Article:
EW,

Concerning this:
Actually, I think it is the other way around. Feminism's main thrust is independence and autonomy for women. This seeking of financial independence is what drives the marriage rate.

I probably should have finished in the same way that I started, but I think that the absentee-ism from initial industrialization leads to a somewhat higher divorce rate and that when women decide to seek autonomy prior to marriage (and consequently through marriage), it leads to an even higher divorce rate.

Does that make sense?

Let me ask you this, Christina: you talk about egalitarian men that can be SAHDs. What do you say to the following

I was more referring to the Japanese culture. I do know SOME (definitly not many) guys who do the SAHD thing and their wives are perfectly happy with it...but that's because they WANT to work. They like it. I honestly don't think and egalitarian can even be a SAHD, though. They'd have to have a reverse traditional mentalitiy (I guess a post-modern?). Egalitarian men and women would both seek working. Traditional men would prefer the woman's main domain being home. Post-modern men would not mind having home be their main domain.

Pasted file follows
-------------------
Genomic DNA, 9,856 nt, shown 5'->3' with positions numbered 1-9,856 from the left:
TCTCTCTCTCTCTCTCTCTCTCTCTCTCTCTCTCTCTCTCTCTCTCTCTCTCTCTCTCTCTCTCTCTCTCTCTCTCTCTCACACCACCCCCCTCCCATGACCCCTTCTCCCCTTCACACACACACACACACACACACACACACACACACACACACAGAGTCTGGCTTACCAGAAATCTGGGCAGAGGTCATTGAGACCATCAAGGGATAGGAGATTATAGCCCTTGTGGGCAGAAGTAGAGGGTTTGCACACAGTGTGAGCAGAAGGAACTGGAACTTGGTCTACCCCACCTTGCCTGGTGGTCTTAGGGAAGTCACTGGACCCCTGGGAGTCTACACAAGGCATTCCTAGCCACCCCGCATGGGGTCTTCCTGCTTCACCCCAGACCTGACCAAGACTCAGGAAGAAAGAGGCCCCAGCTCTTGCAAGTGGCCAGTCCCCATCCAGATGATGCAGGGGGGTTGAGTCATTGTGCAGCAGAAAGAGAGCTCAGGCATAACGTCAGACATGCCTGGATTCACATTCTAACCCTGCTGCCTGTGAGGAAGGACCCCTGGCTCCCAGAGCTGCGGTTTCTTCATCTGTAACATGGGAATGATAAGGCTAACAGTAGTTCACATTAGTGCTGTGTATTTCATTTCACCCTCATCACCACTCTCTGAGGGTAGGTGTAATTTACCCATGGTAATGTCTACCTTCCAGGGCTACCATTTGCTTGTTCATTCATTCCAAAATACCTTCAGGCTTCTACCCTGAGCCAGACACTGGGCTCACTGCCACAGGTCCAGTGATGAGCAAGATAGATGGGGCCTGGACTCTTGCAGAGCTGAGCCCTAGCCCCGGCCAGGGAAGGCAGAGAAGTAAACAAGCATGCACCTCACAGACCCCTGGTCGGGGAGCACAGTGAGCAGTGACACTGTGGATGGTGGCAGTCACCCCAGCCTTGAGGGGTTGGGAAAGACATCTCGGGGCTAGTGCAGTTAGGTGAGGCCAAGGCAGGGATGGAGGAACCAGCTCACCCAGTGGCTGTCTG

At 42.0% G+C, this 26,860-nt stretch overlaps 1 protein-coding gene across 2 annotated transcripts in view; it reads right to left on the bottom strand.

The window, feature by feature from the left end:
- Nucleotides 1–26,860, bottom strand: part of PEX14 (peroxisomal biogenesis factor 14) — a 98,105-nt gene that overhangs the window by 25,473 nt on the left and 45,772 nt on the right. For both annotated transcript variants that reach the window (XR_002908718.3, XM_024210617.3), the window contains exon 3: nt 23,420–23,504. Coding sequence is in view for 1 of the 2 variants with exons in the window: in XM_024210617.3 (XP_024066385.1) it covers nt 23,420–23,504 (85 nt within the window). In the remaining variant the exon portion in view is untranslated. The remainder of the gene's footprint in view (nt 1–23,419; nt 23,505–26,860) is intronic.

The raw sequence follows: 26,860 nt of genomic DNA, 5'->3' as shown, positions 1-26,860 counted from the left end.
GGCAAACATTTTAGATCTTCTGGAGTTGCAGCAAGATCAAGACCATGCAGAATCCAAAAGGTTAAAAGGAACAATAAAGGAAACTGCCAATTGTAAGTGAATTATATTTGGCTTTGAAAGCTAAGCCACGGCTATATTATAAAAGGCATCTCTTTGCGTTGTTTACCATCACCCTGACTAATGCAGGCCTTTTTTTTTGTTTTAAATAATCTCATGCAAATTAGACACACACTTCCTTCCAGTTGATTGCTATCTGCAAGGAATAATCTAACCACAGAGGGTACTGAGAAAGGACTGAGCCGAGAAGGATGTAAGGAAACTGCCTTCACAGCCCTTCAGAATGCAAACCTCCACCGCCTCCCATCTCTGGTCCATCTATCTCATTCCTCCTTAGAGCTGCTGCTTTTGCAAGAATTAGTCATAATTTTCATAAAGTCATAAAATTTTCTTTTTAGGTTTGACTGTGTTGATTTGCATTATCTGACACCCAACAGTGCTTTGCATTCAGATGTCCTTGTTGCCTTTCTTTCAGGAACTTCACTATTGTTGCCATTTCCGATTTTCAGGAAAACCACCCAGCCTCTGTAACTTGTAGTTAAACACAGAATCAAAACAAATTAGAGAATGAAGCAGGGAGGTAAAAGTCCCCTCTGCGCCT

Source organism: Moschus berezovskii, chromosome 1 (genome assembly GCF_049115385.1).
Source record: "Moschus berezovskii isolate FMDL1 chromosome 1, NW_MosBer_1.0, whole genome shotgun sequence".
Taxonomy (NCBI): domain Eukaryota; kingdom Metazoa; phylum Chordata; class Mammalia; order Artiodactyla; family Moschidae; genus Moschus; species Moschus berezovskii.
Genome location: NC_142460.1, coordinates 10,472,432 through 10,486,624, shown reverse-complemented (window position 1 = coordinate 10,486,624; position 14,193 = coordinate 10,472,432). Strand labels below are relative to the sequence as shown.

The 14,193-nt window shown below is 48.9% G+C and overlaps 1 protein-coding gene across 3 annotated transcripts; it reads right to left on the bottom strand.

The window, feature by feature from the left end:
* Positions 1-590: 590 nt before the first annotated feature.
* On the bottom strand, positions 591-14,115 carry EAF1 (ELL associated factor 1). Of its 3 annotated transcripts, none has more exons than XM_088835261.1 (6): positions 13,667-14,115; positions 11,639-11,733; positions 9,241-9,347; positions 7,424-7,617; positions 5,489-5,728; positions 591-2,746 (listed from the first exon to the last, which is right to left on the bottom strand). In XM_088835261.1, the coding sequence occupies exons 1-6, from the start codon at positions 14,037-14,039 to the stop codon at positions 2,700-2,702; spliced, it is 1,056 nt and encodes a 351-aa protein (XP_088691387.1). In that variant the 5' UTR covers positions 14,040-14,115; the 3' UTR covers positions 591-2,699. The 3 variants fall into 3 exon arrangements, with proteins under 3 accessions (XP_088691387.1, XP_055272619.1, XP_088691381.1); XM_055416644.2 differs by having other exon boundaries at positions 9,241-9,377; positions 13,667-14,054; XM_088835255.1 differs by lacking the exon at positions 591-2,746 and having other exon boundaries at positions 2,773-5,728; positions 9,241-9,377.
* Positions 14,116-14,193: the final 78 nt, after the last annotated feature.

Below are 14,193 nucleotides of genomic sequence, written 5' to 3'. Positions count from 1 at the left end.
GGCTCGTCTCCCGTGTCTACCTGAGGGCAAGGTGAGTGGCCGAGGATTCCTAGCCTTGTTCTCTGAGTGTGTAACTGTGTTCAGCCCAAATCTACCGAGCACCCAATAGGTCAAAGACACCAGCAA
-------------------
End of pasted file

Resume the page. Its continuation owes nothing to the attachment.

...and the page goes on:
The questions, though...I'm the very WRONG person to ask that question to.

First of all, I hate working outside my home. I get to the office every morning and can't concentrate on business related stuff because my brain is busy tallying up the things I should be doing at home...

1) We're spending more money on food than we should be...I need to go home and figure out what we have in the cupboards and fridge and make a menu plan and go shopping to supplement it and stick with it.